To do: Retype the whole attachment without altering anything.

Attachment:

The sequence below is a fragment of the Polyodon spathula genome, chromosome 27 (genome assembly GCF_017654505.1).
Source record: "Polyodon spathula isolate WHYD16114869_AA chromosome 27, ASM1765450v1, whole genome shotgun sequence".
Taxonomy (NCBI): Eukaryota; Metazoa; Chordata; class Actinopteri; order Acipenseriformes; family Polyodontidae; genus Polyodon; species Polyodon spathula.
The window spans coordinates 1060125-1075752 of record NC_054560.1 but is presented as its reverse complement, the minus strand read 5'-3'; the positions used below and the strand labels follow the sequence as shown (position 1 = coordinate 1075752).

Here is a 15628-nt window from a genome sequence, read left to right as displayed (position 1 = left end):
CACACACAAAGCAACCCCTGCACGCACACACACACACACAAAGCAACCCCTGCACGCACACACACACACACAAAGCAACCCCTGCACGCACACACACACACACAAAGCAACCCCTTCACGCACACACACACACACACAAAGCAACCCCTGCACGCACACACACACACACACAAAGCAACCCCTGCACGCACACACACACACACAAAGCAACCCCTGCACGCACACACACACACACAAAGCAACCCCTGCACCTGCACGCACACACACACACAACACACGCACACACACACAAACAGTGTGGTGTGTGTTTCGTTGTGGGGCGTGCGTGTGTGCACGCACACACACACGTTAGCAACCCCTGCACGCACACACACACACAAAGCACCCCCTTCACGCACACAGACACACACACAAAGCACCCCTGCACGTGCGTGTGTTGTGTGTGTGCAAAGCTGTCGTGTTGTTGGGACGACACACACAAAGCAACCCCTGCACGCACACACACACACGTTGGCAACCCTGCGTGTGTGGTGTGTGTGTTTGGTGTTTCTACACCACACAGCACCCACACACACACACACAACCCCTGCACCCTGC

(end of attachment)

The sequence below is a fragment of the Polyodon spathula genome, chromosome 27 (genome assembly GCF_017654505.1).
Source record: "Polyodon spathula isolate WHYD16114869_AA chromosome 27, ASM1765450v1, whole genome shotgun sequence".
Taxonomy (NCBI): Eukaryota; Metazoa; Chordata; class Actinopteri; order Acipenseriformes; family Polyodontidae; genus Polyodon; species Polyodon spathula.
The window spans coordinates 1060125-1075752 of record NC_054560.1 but is presented as its reverse complement, the minus strand read 5'-3'; the positions used below and the strand labels follow the sequence as shown (position 1 = coordinate 1075752).

Here is a 15628-nt window from a genome sequence, read left to right as displayed (position 1 = left end):
CACACACAAAGCAACCCCTGCACGCACACACACACACACAAAGCAACCCCTGCACGCACACACACACACACAAAGCAACCCCTGCACGCACACACACACACACAAAGCAACCCCTTCACGCACACACACACACACACAAAGCAACCCCTGCACGCACACACACACACACACAAAGCAACCCCTGCACGCACACACACACACACAAAGCAACCCCTGCACGCACACACACACACACAAAGCAACCCCTGCACCTGCACGCACACACACACACAACACACGCACACACACACAAACAGTGTGGTGTGTGTTTCGTTGTGGGGCGTGCGTGTGTGCACGCACACACACACGTTAGCAACCCCTGCACGCACACACACACACAAAGCACCCCCTTCACGCACACAGACACACACACAAAGCACCCCTGCACGTGCGTGTGTTGTGTGTGTGCAAAGCTGTCGTGTTGTTGGGACGACACACACAAAGCAACCCCTGCACGCACACACACACACGTTGGCAACCCTGCGTGTGTGGTGTGTGTGTTTGGTGTTTCTACACCACACAGCACCCACACACACACACACAACCCCTGCACCCTGC